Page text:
Here are three experiments to illustrate when the different approaches to statistics are appropriate. In the first experiment, you are testing a plant extract on rabbits to see if it will lower their blood pressure. You already know that the plant extract is a diuretic (makes the rabbits pee more) and you already know that diuretics tend to lower blood pressure, so you think there's a good chance it will work. If it does work, you'll do more low-cost animal tests on it before you do expensive, potentially risky human trials. Your prior expectation is that the null hypothesis (that the plant extract has no effect) has a good chance of being false, and the cost of a false positive is fairly low. So you should do frequentist hypothesis testing, with a significance level of 0.05.

Significance Tests / Hypothesis Testing - Jerry Dallal

A Bayesian would insist that you put in numbers just how likely you think the null hypothesis and various values of the alternative hypothesis are, before you do the experiment, and I'm not sure how that is supposed to work in practice for most experimental biology. But the general concept is a valuable one: as Carl Sagan summarized it, "Extraordinary claims require extraordinary evidence."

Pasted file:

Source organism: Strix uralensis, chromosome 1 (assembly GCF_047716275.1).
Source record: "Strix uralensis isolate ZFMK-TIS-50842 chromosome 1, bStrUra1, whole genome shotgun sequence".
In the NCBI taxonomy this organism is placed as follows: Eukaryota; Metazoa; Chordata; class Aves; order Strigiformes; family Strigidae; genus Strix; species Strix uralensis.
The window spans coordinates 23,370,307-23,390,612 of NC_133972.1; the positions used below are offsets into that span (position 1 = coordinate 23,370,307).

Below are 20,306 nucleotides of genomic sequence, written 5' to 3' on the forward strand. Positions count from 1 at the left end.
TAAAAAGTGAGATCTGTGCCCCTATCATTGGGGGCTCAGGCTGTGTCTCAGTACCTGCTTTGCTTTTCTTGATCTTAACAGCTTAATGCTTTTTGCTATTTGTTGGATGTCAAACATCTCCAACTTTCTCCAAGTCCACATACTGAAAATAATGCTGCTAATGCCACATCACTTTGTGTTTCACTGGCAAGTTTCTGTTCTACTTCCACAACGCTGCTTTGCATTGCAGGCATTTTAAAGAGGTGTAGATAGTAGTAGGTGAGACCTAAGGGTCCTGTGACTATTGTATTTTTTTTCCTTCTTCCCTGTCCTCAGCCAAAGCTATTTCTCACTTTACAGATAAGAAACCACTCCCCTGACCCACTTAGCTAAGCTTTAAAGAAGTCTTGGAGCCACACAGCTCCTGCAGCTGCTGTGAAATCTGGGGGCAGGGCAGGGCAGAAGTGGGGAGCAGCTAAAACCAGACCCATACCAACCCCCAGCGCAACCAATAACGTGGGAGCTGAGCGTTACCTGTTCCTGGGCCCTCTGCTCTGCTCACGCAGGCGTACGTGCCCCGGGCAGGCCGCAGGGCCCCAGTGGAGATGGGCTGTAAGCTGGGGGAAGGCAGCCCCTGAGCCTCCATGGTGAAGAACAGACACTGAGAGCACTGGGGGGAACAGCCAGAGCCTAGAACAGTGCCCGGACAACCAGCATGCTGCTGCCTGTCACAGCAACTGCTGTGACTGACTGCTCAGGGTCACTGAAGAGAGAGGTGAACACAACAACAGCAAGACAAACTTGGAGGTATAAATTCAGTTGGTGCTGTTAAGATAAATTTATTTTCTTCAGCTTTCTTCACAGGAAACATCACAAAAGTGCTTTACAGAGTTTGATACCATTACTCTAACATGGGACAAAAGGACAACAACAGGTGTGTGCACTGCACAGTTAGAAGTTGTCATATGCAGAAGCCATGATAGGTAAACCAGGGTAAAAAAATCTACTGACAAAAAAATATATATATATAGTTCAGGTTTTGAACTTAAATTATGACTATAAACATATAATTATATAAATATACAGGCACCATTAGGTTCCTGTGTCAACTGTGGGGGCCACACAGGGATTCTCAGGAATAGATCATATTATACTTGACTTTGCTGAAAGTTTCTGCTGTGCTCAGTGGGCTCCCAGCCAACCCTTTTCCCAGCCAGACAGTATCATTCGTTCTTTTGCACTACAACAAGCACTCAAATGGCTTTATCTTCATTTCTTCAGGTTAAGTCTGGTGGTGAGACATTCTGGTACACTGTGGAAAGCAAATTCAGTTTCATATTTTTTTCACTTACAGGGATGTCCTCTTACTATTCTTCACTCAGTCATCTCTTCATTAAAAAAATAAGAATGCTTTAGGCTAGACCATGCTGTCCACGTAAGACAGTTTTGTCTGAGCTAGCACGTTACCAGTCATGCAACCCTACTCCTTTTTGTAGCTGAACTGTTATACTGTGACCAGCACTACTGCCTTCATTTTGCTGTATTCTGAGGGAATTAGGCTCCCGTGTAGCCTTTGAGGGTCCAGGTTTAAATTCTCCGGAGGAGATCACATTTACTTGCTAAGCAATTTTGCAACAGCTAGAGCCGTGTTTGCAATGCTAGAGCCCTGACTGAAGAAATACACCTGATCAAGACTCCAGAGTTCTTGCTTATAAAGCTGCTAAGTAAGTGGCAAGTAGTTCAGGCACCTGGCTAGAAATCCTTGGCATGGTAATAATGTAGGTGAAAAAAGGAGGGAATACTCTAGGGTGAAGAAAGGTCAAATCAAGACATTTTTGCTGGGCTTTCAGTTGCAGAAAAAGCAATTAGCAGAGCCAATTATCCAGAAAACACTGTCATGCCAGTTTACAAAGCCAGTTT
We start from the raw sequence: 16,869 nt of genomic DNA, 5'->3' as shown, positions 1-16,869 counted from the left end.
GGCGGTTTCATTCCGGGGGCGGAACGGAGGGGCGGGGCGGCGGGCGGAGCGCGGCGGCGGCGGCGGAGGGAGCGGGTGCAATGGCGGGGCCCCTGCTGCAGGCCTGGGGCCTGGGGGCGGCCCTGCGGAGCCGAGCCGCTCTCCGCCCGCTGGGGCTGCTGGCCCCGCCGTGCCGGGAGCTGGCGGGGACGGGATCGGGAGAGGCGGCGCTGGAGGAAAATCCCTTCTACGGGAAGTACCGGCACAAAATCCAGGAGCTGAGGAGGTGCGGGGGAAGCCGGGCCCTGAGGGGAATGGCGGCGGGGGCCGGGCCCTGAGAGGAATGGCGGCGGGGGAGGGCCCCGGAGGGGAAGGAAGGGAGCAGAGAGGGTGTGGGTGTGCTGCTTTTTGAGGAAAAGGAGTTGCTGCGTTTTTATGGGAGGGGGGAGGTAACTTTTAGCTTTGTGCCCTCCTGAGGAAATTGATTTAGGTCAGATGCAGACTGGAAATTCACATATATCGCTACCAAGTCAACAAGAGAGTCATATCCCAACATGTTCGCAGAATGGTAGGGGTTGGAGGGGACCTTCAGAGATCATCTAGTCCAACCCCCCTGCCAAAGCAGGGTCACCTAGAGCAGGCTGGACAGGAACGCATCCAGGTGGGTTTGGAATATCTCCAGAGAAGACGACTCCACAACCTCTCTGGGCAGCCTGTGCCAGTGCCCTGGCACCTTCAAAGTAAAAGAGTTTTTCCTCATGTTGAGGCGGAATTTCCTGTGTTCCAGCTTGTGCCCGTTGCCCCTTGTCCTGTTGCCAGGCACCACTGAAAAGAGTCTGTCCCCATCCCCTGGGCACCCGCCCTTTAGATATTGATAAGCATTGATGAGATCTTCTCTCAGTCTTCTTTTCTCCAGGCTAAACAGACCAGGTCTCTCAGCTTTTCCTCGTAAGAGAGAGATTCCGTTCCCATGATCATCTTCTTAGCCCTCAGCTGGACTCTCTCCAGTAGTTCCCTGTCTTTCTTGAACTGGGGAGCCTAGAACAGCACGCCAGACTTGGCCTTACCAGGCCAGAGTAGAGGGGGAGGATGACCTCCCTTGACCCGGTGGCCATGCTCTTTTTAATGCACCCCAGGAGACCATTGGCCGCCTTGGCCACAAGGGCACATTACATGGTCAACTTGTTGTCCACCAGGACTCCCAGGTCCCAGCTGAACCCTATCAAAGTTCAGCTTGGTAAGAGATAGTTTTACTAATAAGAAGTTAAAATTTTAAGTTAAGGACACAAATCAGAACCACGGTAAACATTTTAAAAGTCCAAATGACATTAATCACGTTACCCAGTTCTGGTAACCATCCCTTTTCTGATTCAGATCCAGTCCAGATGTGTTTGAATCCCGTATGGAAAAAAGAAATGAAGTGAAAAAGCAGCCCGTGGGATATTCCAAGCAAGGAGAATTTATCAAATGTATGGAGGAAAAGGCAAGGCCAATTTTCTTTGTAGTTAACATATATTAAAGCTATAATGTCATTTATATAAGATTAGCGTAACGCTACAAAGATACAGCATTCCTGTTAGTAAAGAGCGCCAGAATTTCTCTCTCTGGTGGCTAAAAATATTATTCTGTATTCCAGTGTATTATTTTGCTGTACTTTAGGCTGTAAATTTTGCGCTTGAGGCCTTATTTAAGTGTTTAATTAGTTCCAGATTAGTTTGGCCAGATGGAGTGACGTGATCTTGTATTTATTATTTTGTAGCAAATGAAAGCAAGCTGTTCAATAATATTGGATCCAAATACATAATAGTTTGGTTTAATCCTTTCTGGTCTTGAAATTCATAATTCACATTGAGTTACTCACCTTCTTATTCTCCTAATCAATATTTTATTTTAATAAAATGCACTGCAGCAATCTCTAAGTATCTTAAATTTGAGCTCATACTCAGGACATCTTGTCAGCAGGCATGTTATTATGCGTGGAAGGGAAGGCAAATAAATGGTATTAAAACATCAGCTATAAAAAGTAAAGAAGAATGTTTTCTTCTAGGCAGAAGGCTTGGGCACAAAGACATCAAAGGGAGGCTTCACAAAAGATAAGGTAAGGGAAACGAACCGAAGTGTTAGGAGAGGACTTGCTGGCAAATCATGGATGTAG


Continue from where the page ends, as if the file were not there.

Significance Tests / Hypothesis Testing

Suppose you are testing a claim that the percentage of all women with varicose veins is 25%, and your sample of 100 women had 20% with varicose veins. Then the sample proportion p=0.20. The standard error for your sample percentage is the square root of p(1-p)/n which equals 0.04 or 4%. You find the test statistic by taking the proportion in the sample with varicose veins, 0.20, subtracting the claimed proportion of all women with varicose veins, 0.25, and then dividing the result by the standard error, 0.04. These calculations give you a test statistic (standard score) of –0.05 divided by 0.04 = –1.25. This tells you that your sample results and the population claim in H0 are 1.25 standard errors apart; in particular, your sample results are 1.25 standard errors below the claim.


Now imagine that you are testing those extracts from 1000 different tropical plants to try to find one that will make hair grow. The reality (which you don't know) is that one of the extracts makes hair grow, and the other 999 don't. You do the 1000 experiments and do the 1000 frequentist statistical tests, and you use the traditional significance level of PPPP values less than 0.05, but almost all of them are false positives.